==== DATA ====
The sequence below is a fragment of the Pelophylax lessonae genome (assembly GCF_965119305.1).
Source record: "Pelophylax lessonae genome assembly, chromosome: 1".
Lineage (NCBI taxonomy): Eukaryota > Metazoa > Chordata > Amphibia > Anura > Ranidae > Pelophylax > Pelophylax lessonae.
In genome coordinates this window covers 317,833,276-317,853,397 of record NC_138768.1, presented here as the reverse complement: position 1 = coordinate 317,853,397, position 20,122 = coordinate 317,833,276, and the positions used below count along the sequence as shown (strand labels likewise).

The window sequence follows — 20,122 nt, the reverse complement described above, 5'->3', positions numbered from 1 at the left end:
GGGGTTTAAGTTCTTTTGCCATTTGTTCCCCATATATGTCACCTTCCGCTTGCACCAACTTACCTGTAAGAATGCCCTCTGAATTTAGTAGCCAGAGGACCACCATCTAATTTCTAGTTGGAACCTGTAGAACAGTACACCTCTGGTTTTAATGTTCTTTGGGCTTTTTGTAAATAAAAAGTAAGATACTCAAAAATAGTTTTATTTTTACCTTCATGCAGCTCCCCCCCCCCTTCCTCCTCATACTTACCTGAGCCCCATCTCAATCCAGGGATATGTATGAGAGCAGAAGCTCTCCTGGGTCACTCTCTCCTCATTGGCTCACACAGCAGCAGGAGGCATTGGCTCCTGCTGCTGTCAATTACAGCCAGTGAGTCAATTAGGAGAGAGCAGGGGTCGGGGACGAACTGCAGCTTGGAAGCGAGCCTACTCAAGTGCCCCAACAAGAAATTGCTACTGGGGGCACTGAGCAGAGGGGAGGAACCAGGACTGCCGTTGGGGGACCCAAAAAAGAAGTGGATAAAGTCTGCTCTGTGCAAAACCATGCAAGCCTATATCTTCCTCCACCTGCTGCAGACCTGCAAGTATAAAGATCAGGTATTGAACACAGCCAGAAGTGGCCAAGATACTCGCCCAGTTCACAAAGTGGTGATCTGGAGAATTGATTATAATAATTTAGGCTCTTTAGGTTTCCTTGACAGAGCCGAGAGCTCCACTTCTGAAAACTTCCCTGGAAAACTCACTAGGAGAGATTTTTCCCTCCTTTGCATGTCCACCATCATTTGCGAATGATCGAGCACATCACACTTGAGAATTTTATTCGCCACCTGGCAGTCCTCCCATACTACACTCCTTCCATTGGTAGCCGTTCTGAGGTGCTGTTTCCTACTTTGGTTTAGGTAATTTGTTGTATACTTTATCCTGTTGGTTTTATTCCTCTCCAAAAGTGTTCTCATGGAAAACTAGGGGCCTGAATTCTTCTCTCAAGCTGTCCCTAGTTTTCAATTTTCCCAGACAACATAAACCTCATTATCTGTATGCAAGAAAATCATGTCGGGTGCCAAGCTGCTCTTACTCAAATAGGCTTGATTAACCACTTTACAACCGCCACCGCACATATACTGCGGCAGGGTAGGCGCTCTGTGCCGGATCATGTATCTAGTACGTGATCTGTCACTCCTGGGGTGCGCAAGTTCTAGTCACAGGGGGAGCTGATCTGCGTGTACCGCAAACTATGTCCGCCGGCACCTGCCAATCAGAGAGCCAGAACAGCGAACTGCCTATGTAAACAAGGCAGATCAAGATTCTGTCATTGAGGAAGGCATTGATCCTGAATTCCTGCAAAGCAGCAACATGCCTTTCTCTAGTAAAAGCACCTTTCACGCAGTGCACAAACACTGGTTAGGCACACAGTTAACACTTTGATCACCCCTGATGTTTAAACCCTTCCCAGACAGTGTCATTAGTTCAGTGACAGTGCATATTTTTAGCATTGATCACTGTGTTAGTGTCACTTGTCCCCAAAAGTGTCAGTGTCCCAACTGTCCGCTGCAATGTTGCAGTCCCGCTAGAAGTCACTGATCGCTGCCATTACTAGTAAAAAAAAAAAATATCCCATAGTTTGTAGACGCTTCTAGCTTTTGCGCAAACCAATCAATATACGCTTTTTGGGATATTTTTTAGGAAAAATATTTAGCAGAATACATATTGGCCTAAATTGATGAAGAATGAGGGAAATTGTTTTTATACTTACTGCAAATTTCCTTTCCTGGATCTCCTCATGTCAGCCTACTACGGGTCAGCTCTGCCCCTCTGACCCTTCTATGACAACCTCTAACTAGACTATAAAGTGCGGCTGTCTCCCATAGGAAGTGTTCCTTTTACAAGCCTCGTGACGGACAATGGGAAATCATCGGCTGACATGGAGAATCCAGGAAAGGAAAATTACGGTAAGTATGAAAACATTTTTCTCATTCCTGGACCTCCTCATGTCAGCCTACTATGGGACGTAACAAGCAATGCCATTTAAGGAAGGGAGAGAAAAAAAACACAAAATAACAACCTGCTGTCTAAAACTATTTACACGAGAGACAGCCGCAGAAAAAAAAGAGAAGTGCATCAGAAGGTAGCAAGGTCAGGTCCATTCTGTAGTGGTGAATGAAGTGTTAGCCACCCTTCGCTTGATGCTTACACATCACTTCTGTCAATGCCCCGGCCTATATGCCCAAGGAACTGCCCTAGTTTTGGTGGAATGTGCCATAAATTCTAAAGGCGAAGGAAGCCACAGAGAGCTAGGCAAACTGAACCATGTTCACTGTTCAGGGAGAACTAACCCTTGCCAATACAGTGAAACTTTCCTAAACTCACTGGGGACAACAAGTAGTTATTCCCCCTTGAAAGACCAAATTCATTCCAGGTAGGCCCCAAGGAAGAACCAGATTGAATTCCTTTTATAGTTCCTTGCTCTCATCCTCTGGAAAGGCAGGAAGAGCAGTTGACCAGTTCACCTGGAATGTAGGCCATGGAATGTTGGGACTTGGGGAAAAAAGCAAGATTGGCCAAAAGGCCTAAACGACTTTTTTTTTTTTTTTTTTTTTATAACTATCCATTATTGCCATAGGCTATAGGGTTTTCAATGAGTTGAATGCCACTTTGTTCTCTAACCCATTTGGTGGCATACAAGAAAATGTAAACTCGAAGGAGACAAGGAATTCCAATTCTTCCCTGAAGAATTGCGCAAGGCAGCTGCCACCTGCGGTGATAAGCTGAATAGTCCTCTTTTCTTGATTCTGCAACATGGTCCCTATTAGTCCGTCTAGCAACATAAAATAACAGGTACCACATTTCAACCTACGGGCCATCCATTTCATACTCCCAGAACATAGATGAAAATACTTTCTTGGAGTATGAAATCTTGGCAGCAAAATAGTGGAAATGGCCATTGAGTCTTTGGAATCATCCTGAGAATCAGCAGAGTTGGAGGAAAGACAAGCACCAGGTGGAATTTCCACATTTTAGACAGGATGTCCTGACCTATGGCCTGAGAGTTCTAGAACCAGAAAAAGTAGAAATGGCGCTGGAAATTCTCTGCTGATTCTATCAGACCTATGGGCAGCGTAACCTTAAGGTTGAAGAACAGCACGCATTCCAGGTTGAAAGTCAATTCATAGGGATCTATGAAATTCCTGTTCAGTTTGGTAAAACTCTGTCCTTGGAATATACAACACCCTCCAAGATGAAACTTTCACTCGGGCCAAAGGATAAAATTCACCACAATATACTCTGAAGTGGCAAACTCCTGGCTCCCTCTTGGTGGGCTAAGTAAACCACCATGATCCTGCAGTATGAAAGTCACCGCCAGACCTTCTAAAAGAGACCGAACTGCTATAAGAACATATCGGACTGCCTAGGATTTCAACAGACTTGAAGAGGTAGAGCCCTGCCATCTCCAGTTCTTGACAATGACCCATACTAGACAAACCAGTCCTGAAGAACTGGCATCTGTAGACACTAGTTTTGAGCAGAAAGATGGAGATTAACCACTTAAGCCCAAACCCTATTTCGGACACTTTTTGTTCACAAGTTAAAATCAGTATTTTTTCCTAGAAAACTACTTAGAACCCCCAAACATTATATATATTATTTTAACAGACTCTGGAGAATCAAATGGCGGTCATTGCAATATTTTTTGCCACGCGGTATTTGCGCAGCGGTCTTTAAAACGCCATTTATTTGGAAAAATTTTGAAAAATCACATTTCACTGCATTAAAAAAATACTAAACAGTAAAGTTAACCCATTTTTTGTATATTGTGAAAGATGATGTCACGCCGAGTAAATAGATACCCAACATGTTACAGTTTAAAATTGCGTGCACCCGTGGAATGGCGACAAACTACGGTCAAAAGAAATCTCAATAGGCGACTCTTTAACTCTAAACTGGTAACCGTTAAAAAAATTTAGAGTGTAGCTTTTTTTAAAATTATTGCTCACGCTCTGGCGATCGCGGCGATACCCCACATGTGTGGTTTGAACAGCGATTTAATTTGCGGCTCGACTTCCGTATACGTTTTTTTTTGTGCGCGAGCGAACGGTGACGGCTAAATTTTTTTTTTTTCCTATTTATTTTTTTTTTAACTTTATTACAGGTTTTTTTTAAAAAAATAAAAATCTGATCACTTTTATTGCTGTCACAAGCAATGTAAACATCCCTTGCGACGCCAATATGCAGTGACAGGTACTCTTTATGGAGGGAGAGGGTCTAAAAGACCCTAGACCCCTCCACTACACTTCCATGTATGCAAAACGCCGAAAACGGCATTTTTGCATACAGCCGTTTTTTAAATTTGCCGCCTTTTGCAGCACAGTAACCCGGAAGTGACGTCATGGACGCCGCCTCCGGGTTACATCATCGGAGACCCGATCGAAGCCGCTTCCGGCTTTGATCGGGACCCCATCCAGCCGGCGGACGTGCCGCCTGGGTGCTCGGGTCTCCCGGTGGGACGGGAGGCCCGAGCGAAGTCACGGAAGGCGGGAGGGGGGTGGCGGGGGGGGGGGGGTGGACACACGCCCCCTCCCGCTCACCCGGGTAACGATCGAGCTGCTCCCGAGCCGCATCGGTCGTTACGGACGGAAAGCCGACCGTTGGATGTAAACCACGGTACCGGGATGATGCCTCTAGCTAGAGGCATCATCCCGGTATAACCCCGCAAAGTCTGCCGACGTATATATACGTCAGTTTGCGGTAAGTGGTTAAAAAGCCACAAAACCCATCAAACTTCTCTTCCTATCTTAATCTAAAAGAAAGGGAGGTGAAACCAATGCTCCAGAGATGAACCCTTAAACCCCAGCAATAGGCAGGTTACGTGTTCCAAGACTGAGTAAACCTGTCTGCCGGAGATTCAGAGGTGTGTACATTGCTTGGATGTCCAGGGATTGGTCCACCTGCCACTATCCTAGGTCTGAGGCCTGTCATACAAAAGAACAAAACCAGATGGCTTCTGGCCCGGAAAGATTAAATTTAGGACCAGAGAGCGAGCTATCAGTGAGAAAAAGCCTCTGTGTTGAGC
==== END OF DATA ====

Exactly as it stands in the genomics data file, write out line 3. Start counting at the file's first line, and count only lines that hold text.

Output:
Lineage (NCBI taxonomy): Eukaryota > Metazoa > Chordata > Amphibia > Anura > Ranidae > Pelophylax > Pelophylax lessonae.